Carmel committee OKs $25M bond but requires council approval of land acquisitions

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A proposed $25 million bond to fund land acquisition for future redevelopment, roundabout art, a light show on the Midtown water tower and other projects is heading back to the Carmel City Council with a favorable recommendation on April 27 from the council’s finance committee. The council is set to vote on the bonds, which will be repaid through tax increment financing, at its May 3 meeting.

The largest allocation — $13.4 million — is to purchase sites being eyed by the Carmel Redevelopment Commission, primarily in the Arts & Design District, Midtown, City Center and Home Place. The bond language doesn’t require the funds to be used to purchase specific properties, but earlier this year city councilors received a list — which was not released publicly — of 26 potential parcels ranging in estimated price from $16,000 to $3.7 million.

Aasen

Because the funds aren’t tied to specific projects, councilor and finance committee member Adam Aasen proposed an amendment that would require land purchases using bond funds to come before the city council for a vote. The committee approved the amendment.

“This is not a blank check. This is transparency,” Aasen said April 29. “Everything in this bond has been out and open in the public and thoroughly vetted. Property acquisition is going to be out and open in the public.”

Currently, council members are notified when the CRC plans to purchase property, and any councilor can request the purchase come before the council for a final vote. The proposed amendment will make a council vote automatic for properties associated with the bond.

Aasen said he may have voted against the bonds if his amendment was not approved. In February, Aasen, whose family owned Donatello’s Italian Restaurant in the Arts & Design District at the time, had strong reservations about some of the proposed sites on the land acquisition list because they included “desirable properties” full of small businesses that might have trouble finding another affordable place in Carmel if displaced.

Mayor Jim Brainard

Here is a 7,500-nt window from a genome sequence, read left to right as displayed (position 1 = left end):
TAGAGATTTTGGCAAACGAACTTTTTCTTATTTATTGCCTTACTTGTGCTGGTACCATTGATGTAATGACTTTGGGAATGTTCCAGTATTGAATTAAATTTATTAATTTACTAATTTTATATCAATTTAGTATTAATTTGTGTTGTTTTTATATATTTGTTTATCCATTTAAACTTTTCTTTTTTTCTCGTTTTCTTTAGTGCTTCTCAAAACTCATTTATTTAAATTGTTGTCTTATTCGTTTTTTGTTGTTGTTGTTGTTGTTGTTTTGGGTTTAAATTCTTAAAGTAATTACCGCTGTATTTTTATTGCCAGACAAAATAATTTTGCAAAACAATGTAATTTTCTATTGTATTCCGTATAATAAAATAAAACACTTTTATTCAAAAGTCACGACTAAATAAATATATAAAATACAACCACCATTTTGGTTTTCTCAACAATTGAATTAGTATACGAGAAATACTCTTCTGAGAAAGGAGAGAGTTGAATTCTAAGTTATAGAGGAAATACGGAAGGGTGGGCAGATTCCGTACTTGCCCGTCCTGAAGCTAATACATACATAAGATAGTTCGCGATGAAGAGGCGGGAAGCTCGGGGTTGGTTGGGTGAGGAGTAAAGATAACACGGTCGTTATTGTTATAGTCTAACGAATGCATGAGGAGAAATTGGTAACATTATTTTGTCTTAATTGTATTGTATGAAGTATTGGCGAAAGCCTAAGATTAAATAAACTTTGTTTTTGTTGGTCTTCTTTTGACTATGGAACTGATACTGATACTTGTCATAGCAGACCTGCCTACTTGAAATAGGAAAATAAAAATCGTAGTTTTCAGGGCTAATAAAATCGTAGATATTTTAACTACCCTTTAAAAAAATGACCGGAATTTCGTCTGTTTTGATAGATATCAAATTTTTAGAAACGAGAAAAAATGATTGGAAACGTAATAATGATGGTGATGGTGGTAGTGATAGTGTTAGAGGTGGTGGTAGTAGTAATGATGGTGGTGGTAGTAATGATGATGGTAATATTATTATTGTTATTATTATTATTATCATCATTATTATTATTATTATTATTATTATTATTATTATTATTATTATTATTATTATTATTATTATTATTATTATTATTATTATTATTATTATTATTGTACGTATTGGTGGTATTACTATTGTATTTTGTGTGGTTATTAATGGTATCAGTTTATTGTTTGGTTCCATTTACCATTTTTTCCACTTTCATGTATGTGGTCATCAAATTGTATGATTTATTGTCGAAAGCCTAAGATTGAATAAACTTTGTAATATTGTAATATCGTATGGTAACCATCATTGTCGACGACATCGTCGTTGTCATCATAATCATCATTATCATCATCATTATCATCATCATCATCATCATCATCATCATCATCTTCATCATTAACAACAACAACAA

Brainard

The building that housed Donatello’s and several other small businesses was one of the sites on the list presented to council, but in February, Carmel Mayor Jim Brainard said it was no longer on the table.

“We’ve made the decision not to proceed with property acquisition (of those buildings) at this time,” Brainard said. “Those are very, very old buildings, and they’re at the end of their useful life. I’d anticipate the owners would want to see them redeveloped at some point in the future, but that is not property that the city is going to pursue if the property acquisition part of the TIF bond is approved.”

Aasen, whose restaurant closed April 3 after more than 10 years in business, said he’s had open and honest conversations with Brainard and Carmel Redevelopment Commission Director Henry Mestetsky as councilors reviewed the bonds during the past few months, which led — along with approval of his amendment — to his decision to support the bonds.

The process has even led to improved trust with city officials, Aasen said. Shortly after he took office in January 2020, the city announced that Hotel Carmichael, which it developed with Pedcor Companies, was going to cost 46 percent more than estimated when the council approved its funding. Aasen said that led to some lost trust with the Brainard administration.

Not so this time around, he said.

“I think this process went really well,” he said. “Maybe it’s gone a long way to repair some of the trust from the Hotel Carmichael (issue).”

Other items included in the $25 million bond are:

  • Carmel Clay Historical Society expansion — $2.5 million
  • Water tower light display — $1.5 million
  • Electronic information kiosks — $650,000
  • CPAC interior signage — $225,000
  • Tarkington garage improvements — $720,000
  • Sophia Square garage improvements — $200,000
  • 96th Street roundabout art by Arlon Bayliss — $2.5 million
  • Zotec roundabout art — $500,000
  • Roundabout landscaping — $1 million
  • Land acquisition — $13,440,000

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